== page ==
A blog about travel, books and navigating your twenties in one piece

Sunday, 25 June 2017

The 52 Lists Project // Week 25

Happy Sunday! I'm up bright and early because I'm now working at the Wimbledon Championships for the second year in a row which means that I'll be working almost every day until 16th July so I'm going to be a very busy bee indeed for a while.

I can't believe it's been a whole year since I last worked there and, I feel like I'm saying this about everything lately, but time is going way too fast and I'm on the brink of an existential crisis every time I think about it! Existential crises aside, it's lovely to be back and I love the routine of going into work almost every day and working with so many amazing people.

Anyway, today's list is: "List the things that make you feel powerful." which at first I thought was a bit of a strange one because I'm not sure I ever really feel fully powerful or that that's something I want to feel. But, when I changed my association with the word powerful to things like independence, it was much easier to come up with a list and so these are the things that make me feel powerful...

  • Writing - Writing definitely makes me feel empowered. Sitting down and taking the time to get out my thoughts, especially if I'm writing about something I feel very strongly about, makes me feel very powerful afterwards. I don't know if that's a weird thing to say because I'm not sure writing would be the first thing that would spring to mind for most people but it did for me and so it's on the list!
  • Pushing myself when exercising - It's rare but when I'm in the exercising zone I feel amazing. They're really not lying when they say that exercise releases endorphins and it's something that makes me feel on top of the world when I feel like I've pushed myself.
  • Educating myself - I fully believe that knowledge is power. And being able to talk about a range of things having been privileged enough to receive (and to still be receiving) a wonderful education definitely makes me feel powerful. In my opinion education is the most important tool with which people can feel empowered.
  • Engaging politically - Along a similar line, in recent months if I've felt passionately about a political issue I've written to my MP about it. I always vote when given the opportunity and sign petitions on causes I believe in. I know how lucky I am to live in a country with a democracy where I have the right to vote and voice my opinion and, although I think the past couple of years have been incredibly depressing politically, being able to participate even in these small ways in politics makes me feel powerful. 
  • Earning money and choosing how to spend it - While I perhaps optimistically think that education is the most powerful tool through which people can feel empowered, I have no doubt that many would say this is in fact money. It's sad but our world really does revolve around money and those who have it typically have far more power than those who do not. And I have definitely felt powerful when I've earned my own money and chosen how to spend it. Obviously, being a student, I'm not exactly rolling in it but having had a part-time job all year has really empowered me in having a bit of money that I've worked for myself.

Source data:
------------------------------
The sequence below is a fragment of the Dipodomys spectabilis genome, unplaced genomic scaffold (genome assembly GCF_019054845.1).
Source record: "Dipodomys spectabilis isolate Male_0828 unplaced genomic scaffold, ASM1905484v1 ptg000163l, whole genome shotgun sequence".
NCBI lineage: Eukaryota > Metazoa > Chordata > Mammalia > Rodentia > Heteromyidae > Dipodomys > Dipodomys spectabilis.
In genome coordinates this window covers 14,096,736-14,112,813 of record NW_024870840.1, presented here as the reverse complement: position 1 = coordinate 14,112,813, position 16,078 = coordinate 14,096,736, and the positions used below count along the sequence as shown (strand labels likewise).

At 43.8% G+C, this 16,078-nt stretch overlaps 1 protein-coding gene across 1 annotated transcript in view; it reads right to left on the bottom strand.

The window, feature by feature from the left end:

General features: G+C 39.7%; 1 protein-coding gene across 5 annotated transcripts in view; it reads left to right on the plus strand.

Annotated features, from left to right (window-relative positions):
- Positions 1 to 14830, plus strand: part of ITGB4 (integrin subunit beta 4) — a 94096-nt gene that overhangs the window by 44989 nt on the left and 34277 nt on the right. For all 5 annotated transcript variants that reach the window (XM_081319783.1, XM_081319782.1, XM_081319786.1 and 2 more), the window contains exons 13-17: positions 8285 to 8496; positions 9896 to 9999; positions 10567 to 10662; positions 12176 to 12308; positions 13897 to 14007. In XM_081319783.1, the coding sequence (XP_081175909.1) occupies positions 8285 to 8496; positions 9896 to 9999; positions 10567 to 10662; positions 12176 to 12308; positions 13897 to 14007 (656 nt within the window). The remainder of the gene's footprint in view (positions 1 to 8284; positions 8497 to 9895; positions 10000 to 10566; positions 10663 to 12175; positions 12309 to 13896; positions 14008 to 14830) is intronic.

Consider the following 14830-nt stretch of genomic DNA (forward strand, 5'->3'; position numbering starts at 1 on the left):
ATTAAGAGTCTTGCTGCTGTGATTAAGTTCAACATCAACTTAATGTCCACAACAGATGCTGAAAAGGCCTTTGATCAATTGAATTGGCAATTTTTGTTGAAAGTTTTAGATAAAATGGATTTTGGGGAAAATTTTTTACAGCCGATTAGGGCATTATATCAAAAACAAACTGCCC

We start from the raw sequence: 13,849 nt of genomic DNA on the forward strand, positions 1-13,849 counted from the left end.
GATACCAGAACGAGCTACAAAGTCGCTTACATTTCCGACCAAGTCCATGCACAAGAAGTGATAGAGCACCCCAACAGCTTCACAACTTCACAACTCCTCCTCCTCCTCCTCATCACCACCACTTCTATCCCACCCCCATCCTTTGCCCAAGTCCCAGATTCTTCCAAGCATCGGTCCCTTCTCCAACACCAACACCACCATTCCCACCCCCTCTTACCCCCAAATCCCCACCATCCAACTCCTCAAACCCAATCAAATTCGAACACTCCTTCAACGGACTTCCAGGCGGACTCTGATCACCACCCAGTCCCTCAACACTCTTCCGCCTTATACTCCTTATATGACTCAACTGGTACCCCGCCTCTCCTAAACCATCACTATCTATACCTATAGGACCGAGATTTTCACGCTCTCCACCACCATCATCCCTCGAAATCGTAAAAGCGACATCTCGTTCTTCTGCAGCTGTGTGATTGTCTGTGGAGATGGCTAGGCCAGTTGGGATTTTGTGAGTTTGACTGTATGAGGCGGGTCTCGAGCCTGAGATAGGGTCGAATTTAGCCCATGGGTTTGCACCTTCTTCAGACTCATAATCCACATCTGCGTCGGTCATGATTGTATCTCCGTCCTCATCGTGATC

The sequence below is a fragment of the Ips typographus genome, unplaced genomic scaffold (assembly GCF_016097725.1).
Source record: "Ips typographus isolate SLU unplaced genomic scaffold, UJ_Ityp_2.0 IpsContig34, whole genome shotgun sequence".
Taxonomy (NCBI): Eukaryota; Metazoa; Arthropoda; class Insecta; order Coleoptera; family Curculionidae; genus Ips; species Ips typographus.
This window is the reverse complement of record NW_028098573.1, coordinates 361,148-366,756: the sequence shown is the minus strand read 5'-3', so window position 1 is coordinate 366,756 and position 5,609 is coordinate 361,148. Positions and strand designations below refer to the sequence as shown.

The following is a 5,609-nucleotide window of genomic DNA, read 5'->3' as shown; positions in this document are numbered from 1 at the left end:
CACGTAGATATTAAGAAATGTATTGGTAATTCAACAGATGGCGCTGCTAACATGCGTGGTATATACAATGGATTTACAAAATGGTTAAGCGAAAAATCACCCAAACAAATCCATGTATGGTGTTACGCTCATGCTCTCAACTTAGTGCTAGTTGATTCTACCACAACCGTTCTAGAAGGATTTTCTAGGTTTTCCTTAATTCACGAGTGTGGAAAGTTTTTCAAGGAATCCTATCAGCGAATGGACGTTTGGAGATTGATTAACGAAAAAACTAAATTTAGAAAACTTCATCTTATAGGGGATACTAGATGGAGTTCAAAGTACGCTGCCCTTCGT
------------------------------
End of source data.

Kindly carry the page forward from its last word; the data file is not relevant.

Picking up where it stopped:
• Starting conversations with strangers - Not that I do this very often, but it can be very daunting to start a conversation with someone you don't know well if at all but I get a genuine buzz from it when I do. I love people and so being able to strike up a conversation with someone new makes me feel great and, knowing that it's a bit of a daunting thing to do, does make me feel kinda powerful when I do it!
So there you have it, the things that make me feel powerful. Let me know what would be on your list - I'd be very curious to know how it varies from person to person!

Sunday, 18 June 2017

Thoughts On Finishing My Second Year of University

I wasn't really feeling writing a list this week (I know, I don't know who I am either!) but I was in the mood to write and so instead I thought I'd give you a mini essay of my thoughts on finishing my second year of uni since I'm driving home this afternoon (at the time of writing) and I'm an incredibly nostalgic person.

A year ago I wasn't all that fussed about uni. Sure, I'd mostly enjoyed my first year and had met some of my closest friends now but I found a lot of it unsettling and difficult and a lot to get used to. I think underlying it all was a pressure that I had put on myself to be having the best time ever at all times. Because that's what everyone says uni's like, right? A three year long party where you have no worries and no responsibilities.

I hate to burst that bubble but it's just not true. Yes, uni is great and fun and you don't have many responsibilities in the grand scheme of things. But it's also really, really tough at times. You're living away from home (probably for the first time) with a bunch of strangers and it comes with a lot of expectations. I have no doubt that I put those expectations on myself but I think that if there wasn't such a stereotype of uni as being the best thing ever then I wouldn't have put them on myself so harshly.

Anyway, all of this is to say that at the end of last year I really thought that uni would pass me by and that I'd think of it as a pretty good experience but be very much looking forward to starting the next chapter of my life and hopefully having a great career. And then second year happened.